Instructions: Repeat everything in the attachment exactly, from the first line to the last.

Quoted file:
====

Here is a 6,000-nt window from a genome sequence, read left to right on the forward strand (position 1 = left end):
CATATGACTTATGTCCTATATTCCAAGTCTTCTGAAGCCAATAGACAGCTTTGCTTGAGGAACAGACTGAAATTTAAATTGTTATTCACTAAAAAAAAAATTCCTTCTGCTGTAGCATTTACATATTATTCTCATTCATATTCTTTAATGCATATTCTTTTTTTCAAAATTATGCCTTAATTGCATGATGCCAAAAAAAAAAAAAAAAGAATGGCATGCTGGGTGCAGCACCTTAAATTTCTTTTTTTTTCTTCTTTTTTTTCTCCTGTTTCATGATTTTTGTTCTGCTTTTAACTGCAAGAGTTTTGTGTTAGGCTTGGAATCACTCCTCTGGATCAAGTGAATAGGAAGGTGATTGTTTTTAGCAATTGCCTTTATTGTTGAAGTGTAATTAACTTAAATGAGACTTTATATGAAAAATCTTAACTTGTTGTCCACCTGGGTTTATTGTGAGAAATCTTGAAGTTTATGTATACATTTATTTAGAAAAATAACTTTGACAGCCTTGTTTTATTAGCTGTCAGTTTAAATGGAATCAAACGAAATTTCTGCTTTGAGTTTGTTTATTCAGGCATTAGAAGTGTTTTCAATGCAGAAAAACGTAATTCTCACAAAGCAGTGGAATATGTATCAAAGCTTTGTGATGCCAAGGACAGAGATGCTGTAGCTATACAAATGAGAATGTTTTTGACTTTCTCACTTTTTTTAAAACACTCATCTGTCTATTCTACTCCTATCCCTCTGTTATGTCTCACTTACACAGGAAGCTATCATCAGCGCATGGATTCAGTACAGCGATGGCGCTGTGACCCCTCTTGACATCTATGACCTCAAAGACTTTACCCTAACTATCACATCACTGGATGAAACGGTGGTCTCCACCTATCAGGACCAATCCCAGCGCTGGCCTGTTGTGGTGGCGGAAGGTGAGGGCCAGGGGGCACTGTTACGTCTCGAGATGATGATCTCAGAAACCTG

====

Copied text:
Here is a 6,000-nt window from a genome sequence, read left to right on the forward strand (position 1 = left end):
CATATGACTTATGTCCTATATTCCAAGTCTTCTGAAGCCAATAGACAGCTTTGCTTGAGGAACAGACTGAAATTTAAATTGTTATTCACTAAAAAAAAAATTCCTTCTGCTGTAGCATTTACATATTATTCTCATTCATATTCTTTAATGCATATTCTTTTTTTCAAAATTATGCCTTAATTGCATGATGCCAAAAAAAAAAAAAAAAGAATGGCATGCTGGGTGCAGCACCTTAAATTTCTTTTTTTTTCTTCTTTTTTTTCTCCTGTTTCATGATTTTTGTTCTGCTTTTAACTGCAAGAGTTTTGTGTTAGGCTTGGAATCACTCCTCTGGATCAAGTGAATAGGAAGGTGATTGTTTTTAGCAATTGCCTTTATTGTTGAAGTGTAATTAACTTAAATGAGACTTTATATGAAAAATCTTAACTTGTTGTCCACCTGGGTTTATTGTGAGAAATCTTGAAGTTTATGTATACATTTATTTAGAAAAATAACTTTGACAGCCTTGTTTTATTAGCTGTCAGTTTAAATGGAATCAAACGAAATTTCTGCTTTGAGTTTGTTTATTCAGGCATTAGAAGTGTTTTCAATGCAGAAAAACGTAATTCTCACAAAGCAGTGGAATATGTATCAAAGCTTTGTGATGCCAAGGACAGAGATGCTGTAGCTATACAAATGAGAATGTTTTTGACTTTCTCACTTTTTTTAAAACACTCATCTGTCTATTCTACTCCTATCCCTCTGTTATGTCTCACTTACACAGGAAGCTATCATCAGCGCATGGATTCAGTACAGCGATGGCGCTGTGACCCCTCTTGACATCTATGACCTCAAAGACTTTACCCTAACTATCACATCACTGGATGAAACGGTGGTCTCCACCTATCAGGACCAATCCCAGCGCTGGCCTGTTGTGGTGGCGGAAGGTGAGGGCCAGGGGGCACTGTTACGTCTCGAGATGATGATCTCAGAAACCTG